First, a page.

Published in Education Week, November 1, 2017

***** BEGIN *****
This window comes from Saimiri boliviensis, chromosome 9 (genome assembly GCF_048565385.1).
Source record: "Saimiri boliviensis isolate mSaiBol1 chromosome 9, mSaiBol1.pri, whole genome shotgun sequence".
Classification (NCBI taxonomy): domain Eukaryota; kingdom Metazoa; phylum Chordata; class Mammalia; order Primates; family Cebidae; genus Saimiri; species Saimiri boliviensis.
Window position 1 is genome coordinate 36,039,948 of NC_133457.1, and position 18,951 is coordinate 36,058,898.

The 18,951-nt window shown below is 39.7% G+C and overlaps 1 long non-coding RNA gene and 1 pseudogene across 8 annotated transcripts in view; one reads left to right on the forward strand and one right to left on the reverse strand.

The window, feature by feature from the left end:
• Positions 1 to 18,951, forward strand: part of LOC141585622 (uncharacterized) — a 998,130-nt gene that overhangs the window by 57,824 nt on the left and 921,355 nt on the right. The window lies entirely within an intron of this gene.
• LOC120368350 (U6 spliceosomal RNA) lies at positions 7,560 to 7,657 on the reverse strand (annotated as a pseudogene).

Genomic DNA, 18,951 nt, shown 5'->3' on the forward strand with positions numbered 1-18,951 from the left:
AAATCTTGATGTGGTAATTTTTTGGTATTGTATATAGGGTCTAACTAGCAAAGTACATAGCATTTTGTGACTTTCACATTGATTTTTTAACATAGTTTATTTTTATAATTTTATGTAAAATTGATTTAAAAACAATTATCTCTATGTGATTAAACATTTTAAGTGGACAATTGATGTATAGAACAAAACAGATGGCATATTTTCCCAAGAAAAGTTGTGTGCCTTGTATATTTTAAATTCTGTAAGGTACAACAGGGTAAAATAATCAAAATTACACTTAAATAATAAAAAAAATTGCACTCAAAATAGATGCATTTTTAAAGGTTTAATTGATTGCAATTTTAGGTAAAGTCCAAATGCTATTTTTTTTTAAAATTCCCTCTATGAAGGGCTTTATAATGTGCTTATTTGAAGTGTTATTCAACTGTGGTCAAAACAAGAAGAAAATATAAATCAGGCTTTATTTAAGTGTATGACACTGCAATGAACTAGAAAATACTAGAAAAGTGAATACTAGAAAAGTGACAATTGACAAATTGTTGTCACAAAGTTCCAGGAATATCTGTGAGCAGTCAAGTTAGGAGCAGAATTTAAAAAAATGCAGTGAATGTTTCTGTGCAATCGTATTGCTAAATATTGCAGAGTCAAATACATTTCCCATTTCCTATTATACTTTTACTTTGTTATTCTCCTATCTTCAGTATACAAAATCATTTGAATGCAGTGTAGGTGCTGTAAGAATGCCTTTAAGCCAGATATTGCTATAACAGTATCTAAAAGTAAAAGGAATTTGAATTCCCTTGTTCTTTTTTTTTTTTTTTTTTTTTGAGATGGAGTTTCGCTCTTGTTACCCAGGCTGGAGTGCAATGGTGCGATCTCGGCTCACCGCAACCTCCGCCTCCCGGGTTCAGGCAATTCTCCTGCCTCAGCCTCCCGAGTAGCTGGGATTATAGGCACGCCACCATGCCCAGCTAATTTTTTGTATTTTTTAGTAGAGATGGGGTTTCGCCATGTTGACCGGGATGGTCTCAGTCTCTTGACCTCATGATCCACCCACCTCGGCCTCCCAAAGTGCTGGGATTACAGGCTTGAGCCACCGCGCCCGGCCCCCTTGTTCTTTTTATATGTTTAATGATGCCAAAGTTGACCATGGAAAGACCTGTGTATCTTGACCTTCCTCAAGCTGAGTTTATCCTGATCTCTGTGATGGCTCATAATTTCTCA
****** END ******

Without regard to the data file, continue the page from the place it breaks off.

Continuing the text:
Bill Gates still doesn't get it. The Bill & Melinda Gates Foundation will invest $1.7 billion in new curricula development and research and development of innovative education initiatives, among other improvements, over the next five years ("Bill Gates Announces $1.7 Billion in New K-12 Investments"). But the main problem in American education is not poor curricula or lack of data. The problem is poverty. When researchers control for the effect of poverty, U.S. schools' international test scores are some of the highest among schools worldwide. Our overall scores are unspectacular because our rate of child poverty is the highest among economically advanced countries. Poverty means food deprivation, lack of health care, and limited access to books, all of which have a devastating effect on school performance. Martin Luther King Jr. was right when he said: "We are likely to find that the problems of housing and education, instead of preceding the elimination of poverty, will themselves be affected if poverty is first abolished." While schools and teachers can always improve, they are not to blame for poverty's effects. The best teaching in the world will not help if students are hungry, ill, and have little or nothing to read.